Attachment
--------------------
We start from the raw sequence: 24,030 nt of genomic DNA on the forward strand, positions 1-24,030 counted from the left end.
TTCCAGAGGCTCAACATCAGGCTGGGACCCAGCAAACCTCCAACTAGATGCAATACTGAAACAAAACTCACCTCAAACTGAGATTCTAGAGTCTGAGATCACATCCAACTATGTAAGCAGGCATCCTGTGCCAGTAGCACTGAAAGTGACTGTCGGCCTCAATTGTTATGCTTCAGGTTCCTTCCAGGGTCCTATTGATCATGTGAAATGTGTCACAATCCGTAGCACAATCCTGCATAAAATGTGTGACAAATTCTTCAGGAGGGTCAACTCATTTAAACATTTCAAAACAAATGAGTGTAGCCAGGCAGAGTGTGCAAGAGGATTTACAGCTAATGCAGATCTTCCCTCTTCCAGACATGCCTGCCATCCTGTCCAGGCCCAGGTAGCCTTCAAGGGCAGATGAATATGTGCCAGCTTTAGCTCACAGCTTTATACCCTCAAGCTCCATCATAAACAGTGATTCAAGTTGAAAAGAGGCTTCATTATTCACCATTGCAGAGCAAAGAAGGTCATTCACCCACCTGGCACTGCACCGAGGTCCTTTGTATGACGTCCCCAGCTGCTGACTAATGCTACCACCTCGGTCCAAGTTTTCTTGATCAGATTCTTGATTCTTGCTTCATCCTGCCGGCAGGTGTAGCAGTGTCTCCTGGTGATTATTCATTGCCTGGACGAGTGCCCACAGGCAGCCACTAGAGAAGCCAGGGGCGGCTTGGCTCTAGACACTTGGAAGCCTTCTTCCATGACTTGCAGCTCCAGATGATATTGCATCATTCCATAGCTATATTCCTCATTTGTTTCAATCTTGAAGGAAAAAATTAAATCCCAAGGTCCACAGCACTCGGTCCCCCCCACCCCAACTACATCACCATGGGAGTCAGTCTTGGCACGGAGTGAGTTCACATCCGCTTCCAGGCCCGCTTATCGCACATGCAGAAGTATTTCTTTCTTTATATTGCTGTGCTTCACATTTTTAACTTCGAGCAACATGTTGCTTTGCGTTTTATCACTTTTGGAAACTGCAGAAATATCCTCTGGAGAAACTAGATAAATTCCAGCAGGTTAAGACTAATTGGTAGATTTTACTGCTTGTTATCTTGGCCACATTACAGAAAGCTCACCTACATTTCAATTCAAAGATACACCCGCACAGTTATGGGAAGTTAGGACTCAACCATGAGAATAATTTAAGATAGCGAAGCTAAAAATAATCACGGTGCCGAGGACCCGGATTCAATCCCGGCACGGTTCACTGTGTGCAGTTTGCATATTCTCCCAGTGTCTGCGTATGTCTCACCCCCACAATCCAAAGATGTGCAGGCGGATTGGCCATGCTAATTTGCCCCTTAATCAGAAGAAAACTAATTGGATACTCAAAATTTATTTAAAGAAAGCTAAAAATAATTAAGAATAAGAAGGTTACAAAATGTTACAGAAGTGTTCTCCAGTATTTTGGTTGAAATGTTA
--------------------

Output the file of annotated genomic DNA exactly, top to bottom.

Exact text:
We start from the raw sequence: 24,030 nt of genomic DNA on the forward strand, positions 1-24,030 counted from the left end.
TTCCAGAGGCTCAACATCAGGCTGGGACCCAGCAAACCTCCAACTAGATGCAATACTGAAACAAAACTCACCTCAAACTGAGATTCTAGAGTCTGAGATCACATCCAACTATGTAAGCAGGCATCCTGTGCCAGTAGCACTGAAAGTGACTGTCGGCCTCAATTGTTATGCTTCAGGTTCCTTCCAGGGTCCTATTGATCATGTGAAATGTGTCACAATCCGTAGCACAATCCTGCATAAAATGTGTGACAAATTCTTCAGGAGGGTCAACTCATTTAAACATTTCAAAACAAATGAGTGTAGCCAGGCAGAGTGTGCAAGAGGATTTACAGCTAATGCAGATCTTCCCTCTTCCAGACATGCCTGCCATCCTGTCCAGGCCCAGGTAGCCTTCAAGGGCAGATGAATATGTGCCAGCTTTAGCTCACAGCTTTATACCCTCAAGCTCCATCATAAACAGTGATTCAAGTTGAAAAGAGGCTTCATTATTCACCATTGCAGAGCAAAGAAGGTCATTCACCCACCTGGCACTGCACCGAGGTCCTTTGTATGACGTCCCCAGCTGCTGACTAATGCTACCACCTCGGTCCAAGTTTTCTTGATCAGATTCTTGATTCTTGCTTCATCCTGCCGGCAGGTGTAGCAGTGTCTCCTGGTGATTATTCATTGCCTGGACGAGTGCCCACAGGCAGCCACTAGAGAAGCCAGGGGCGGCTTGGCTCTAGACACTTGGAAGCCTTCTTCCATGACTTGCAGCTCCAGATGATATTGCATCATTCCATAGCTATATTCCTCATTTGTTTCAATCTTGAAGGAAAAAATTAAATCCCAAGGTCCACAGCACTCGGTCCCCCCCACCCCAACTACATCACCATGGGAGTCAGTCTTGGCACGGAGTGAGTTCACATCCGCTTCCAGGCCCGCTTATCGCACATGCAGAAGTATTTCTTTCTTTATATTGCTGTGCTTCACATTTTTAACTTCGAGCAACATGTTGCTTTGCGTTTTATCACTTTTGGAAACTGCAGAAATATCCTCTGGAGAAACTAGATAAATTCCAGCAGGTTAAGACTAATTGGTAGATTTTACTGCTTGTTATCTTGGCCACATTACAGAAAGCTCACCTACATTTCAATTCAAAGATACACCCGCACAGTTATGGGAAGTTAGGACTCAACCATGAGAATAATTTAAGATAGCGAAGCTAAAAATAATCACGGTGCCGAGGACCCGGATTCAATCCCGGCACGGTTCACTGTGTGCAGTTTGCATATTCTCCCAGTGTCTGCGTATGTCTCACCCCCACAATCCAAAGATGTGCAGGCGGATTGGCCATGCTAATTTGCCCCTTAATCAGAAGAAAACTAATTGGATACTCAAAATTTATTTAAAGAAAGCTAAAAATAATTAAGAATAAGAAGGTTACAAAATGTTACAGAAGTGTTCTCCAGTATTTTGGTTGAAATGTTA